Jeff Jardine

Will Coulter speech be the spark Latinos need to get politically active?

There’s nothing like a little divisiveness to cap off a unity event, I always say. Well, I don’t always say that. But this time. ...

Following the Latino Community Roundtable’s 16th Cesar Chavez Unity Luncheon on Thursday, some folks who attended told us the room buzzed when Stanislaus County Supervisors Terry Withrow and Jim DeMartini abruptly stood up and left while former Riverbank Mayor Virginia Madueño spoke.

Both men said they had commitments that afternoon. Withrow is a CPA and it is, after all, tax season. DeMartini is a farmer. But Withrow also told me he hastened his departure because Madueño directed her comments specifically at him, which he felt was disingenuous on her part.

“Terry said, ‘I’ve heard enough. I’m outta here’,” said DeMartini, a 20-year member of the Latino Community Roundtable. “I said, ‘I’ll go with you.’ (Madueño) wasn’t even on the agenda (as a speaker).”

The comments that offended Withrow? That Madueño was offended by his comments – the ones he made during a supervisors’ meeting March 14. A steady parade of people, many of them Latino, used the public comment period that day to criticize the local Republican Party’s choice of right-wing shock-value pundit and self-proclaimed racist Ann Coulter as guest speaker for their April 28 Lincoln Day Dinner.

Granted, the all-Republican board of supervisors has no say regarding whom the local GOP group chooses for its annual event. DeMartini, though, heads the Republican Central Committee, and in that role made the announcement that she will appear here. It is their dinner. They can invite whomever they want. And others have the right to be disgusted by their choice, as are those who addressed the board that day.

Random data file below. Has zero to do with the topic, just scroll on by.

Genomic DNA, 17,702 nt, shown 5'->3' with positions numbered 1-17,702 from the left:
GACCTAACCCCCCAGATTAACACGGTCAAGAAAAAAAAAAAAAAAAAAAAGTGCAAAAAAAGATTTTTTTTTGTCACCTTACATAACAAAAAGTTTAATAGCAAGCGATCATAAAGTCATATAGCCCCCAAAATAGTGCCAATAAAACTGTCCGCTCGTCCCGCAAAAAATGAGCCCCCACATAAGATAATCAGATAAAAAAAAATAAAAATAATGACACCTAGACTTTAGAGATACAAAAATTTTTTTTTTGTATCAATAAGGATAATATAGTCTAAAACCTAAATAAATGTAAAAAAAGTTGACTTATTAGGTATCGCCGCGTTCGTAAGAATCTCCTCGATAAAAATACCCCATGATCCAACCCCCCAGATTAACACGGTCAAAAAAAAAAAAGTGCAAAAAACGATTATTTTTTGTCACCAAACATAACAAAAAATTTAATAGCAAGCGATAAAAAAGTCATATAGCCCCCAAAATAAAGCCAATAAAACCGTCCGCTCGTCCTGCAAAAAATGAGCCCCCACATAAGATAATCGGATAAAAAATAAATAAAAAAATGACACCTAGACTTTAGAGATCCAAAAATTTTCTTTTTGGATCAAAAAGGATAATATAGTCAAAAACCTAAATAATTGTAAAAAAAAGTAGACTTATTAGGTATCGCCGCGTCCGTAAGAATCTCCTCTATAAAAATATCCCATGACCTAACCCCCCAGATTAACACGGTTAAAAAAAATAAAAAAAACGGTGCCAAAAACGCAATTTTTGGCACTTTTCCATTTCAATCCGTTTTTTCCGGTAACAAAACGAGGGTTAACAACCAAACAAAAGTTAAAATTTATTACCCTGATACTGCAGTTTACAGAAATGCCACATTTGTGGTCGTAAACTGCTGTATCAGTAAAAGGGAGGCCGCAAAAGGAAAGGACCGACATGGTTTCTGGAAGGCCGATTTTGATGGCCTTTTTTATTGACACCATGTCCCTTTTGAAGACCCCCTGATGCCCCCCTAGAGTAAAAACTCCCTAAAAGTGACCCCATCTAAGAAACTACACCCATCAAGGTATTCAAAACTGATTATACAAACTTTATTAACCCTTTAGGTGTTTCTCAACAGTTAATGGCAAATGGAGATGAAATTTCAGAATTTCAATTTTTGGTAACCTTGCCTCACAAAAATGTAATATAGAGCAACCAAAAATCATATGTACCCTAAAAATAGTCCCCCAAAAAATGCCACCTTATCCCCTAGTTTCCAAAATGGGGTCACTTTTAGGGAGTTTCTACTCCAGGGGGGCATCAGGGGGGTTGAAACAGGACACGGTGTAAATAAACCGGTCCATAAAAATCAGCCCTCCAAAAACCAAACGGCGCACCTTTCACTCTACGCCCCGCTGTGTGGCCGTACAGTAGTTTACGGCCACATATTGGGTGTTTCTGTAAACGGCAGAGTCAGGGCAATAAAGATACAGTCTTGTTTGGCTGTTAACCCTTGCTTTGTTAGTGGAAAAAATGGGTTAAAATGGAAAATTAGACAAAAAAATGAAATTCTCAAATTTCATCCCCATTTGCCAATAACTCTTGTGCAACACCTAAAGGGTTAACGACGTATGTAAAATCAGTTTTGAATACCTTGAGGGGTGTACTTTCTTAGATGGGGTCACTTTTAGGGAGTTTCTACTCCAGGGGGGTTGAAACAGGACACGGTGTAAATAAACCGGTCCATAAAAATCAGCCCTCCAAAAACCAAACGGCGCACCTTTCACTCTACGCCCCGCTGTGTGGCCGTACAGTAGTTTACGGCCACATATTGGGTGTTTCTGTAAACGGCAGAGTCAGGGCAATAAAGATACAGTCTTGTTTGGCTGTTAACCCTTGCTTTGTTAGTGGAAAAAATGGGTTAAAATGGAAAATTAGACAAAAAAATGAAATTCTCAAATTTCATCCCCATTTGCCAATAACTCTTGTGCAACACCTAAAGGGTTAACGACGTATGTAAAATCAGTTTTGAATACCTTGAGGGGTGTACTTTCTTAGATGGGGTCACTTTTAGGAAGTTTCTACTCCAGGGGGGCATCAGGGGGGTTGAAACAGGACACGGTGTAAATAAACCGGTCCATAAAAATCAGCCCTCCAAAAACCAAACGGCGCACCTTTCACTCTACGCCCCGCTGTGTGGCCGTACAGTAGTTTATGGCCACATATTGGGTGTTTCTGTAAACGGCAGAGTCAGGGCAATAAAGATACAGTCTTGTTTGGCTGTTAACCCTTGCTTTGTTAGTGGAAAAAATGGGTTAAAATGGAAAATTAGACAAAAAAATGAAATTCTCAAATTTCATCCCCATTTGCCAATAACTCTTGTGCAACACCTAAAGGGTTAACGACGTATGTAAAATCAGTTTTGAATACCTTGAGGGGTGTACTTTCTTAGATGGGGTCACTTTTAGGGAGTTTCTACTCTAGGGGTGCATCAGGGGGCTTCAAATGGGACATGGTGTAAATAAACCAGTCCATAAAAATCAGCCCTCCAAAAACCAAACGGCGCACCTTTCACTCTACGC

Withrow later told The Bee he appreciates their passion, but would rather see them put their efforts into helping this community than worrying about outsiders who come and go.

That angered Madueño, who said so during her talk Thursday. Without identifying Withrow specifically, she singled out his comments and why they bothered her.

“I’m out in this community every day, working to make it a better place,” she told me Friday. “Unfortunately, (Withrow) walked out when I said that. If he’d have stayed, he’d have heard the rest, that today we stand united to work together and unite our community.”

What to make of all this? A few things.

First, the unity thing has a long way to go. Some folks are planning to protest outside Modesto Center Plaza when Coulter – who has been critical of the Mexican culture as one that condones child rape – appears in April. The group of Latino leaders who organized the parade of speakers at the board meeting met with Modesto police Friday morning. They will not protest as a group, Madueño said, though some members might protest as individuals. Authorities want to make sure everyone – protesters and anyone protesting the protesters – keeps it peaceful.

Secondly, some folks are thin-skinned (See aforementioned snit between Withrow and Madueño. In the old days, boxers would soaked their head and hands daily in a brine solution to toughen their skin. I don’t know if that works with egos, but it might be worth a try).

And finally, we’re still waiting for the Latino community to flex its political muscle. Many times over the years – no more so than the November election – the candidates and issues in theory should have compelled registered Latinos to vote. The numbers never match the expectations. Coulter’s appearance, though, might be the wake-up call Latinos needed, Oscar Cabello said. A district manager for Wells Fargo Bank and the unity event’s keynote speaker, Cabello sees this as a crucial time for Latinos here to get involved.

“We’re 41 percent of Stanislaus County,” he said. “Why don’t we have elected officials? Why don’t we get out to vote? We’re not contributing to campaigns.”

He and other prominent Latinos say they need to be finding and grooming Latino candidates to run in local council and district elections, be appointed to local boards and commissions and begin establishing a political presence.

They weren’t prepared when Modesto went to district elections rather than open seats in 2009. District 2, on the city’s west side, was structured to be represented by a Latino. Instead, 67-year-old Dave Geer won and held the seat until Tony Madrigal took over took in 2013; four Latinos ran to replace Geer that year.

None among the county supervisors is Latino.

“We need to be mobilizing people,” Cabello said. “We’ve got to be doing more than registering voters. We need to educate them to vote. We need to stop passing the buck and take ownership. That’s why they (politicians) don’t respect us. We’re not voting. We’re not active.”

To be active – to become a powerful voting bloc – is the best and perhaps the only practical way to demand a seat at the political table, and unity events won’t seem so divisive.